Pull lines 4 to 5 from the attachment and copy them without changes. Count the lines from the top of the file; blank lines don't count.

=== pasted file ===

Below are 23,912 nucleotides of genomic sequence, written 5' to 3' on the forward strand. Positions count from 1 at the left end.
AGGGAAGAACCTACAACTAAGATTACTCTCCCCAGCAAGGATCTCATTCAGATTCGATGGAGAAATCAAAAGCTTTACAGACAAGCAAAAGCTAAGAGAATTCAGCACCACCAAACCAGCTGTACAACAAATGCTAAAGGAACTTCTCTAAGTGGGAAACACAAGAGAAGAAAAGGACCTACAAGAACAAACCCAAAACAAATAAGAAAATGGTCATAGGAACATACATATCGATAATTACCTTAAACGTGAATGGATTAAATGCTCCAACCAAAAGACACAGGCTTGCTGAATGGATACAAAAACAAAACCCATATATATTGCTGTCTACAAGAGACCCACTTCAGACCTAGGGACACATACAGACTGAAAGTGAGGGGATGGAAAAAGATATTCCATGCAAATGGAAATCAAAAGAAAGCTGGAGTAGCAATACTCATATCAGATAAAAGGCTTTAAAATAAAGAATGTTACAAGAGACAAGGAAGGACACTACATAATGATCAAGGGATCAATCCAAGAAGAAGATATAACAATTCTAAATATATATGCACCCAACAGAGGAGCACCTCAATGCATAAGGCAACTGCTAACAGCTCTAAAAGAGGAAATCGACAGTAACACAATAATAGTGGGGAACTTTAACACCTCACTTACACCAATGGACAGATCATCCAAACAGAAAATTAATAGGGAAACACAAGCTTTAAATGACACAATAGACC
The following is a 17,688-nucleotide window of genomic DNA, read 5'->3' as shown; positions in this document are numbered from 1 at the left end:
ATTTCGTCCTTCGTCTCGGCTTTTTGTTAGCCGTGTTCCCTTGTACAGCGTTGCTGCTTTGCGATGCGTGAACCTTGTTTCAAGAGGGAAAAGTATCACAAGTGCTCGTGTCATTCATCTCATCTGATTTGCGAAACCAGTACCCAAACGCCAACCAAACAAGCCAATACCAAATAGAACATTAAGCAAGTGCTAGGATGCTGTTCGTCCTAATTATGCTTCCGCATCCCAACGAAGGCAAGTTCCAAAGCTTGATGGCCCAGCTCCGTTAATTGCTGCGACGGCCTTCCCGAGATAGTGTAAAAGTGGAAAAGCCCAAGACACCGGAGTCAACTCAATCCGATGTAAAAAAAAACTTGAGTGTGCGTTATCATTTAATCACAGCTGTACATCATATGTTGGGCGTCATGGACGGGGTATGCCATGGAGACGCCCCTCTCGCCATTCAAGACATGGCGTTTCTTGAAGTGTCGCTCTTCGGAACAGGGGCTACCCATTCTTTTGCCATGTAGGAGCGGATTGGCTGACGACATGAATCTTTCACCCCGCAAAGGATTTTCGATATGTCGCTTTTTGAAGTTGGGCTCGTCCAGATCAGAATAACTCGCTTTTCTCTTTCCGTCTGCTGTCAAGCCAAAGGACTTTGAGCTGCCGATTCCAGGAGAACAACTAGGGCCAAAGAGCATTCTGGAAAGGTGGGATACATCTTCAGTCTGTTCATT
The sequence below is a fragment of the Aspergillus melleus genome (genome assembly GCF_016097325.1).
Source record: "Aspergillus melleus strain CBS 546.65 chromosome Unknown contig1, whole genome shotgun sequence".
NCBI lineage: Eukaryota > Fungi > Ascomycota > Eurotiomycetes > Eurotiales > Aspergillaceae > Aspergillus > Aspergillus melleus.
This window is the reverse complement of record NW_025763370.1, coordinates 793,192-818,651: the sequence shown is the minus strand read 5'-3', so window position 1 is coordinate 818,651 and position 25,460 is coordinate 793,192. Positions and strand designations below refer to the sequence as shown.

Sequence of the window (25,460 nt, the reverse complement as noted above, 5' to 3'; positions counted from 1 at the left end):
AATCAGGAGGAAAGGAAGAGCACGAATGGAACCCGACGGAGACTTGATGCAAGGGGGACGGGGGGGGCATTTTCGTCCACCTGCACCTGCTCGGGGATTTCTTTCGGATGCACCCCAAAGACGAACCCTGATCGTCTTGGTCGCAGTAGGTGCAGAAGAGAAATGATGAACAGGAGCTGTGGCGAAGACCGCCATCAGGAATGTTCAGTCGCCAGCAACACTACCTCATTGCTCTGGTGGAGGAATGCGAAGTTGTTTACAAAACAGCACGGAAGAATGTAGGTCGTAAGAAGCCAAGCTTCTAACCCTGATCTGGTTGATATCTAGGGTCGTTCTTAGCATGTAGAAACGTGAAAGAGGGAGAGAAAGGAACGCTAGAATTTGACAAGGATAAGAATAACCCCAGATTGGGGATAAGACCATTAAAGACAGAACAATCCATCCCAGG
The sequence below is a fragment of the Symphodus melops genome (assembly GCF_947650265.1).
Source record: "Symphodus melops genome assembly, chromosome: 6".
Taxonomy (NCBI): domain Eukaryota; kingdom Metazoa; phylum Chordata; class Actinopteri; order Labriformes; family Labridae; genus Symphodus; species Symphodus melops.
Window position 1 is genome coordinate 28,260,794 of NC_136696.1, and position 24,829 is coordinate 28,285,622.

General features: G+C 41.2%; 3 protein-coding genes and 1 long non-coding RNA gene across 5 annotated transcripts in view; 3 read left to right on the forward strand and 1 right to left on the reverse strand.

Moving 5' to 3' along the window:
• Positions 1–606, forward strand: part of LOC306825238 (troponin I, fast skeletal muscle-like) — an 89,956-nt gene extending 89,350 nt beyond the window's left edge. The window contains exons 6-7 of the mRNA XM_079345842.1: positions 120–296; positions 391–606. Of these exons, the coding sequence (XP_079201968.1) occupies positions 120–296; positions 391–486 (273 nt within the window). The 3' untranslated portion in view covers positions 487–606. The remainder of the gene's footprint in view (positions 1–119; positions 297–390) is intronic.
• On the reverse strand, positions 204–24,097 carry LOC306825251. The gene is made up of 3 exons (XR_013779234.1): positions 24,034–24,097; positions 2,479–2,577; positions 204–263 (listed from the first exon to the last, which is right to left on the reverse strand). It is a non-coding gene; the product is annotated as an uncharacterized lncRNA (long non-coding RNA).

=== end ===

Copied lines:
ATTTCGTCCTTCGTCTCGGCTTTTTGTTAGCCGTGTTCCCTTGTACAGCGTTGCTGCTTTGCGATGCGTGAACCTTGTTTCAAGAGGGAAAAGTATCACAAGTGCTCGTGTCATTCATCTCATCTGATTTGCGAAACCAGTACCCAAACGCCAACCAAACAAGCCAATACCAAATAGAACATTAAGCAAGTGCTAGGATGCTGTTCGTCCTAATTATGCTTCCGCATCCCAACGAAGGCAAGTTCCAAAGCTTGATGGCCCAGCTCCGTTAATTGCTGCGACGGCCTTCCCGAGATAGTGTAAAAGTGGAAAAGCCCAAGACACCGGAGTCAACTCAATCCGATGTAAAAAAAAACTTGAGTGTGCGTTATCATTTAATCACAGCTGTACATCATATGTTGGGCGTCATGGACGGGGTATGCCATGGAGACGCCCCTCTCGCCATTCAAGACATGGCGTTTCTTGAAGTGTCGCTCTTCGGAACAGGGGCTACCCATTCTTTTGCCATGTAGGAGCGGATTGGCTGACGACATGAATCTTTCACCCCGCAAAGGATTTTCGATATGTCGCTTTTTGAAGTTGGGCTCGTCCAGATCAGAATAACTCGCTTTTCTCTTTCCGTCTGCTGTCAAGCCAAAGGACTTTGAGCTGCCGATTCCAGGAGAACAACTAGGGCCAAAGAGCATTCTGGAAAGGTGGGATACATCTTCAGTCTGTTCATT
The sequence below is a fragment of the Aspergillus melleus genome (genome assembly GCF_016097325.1).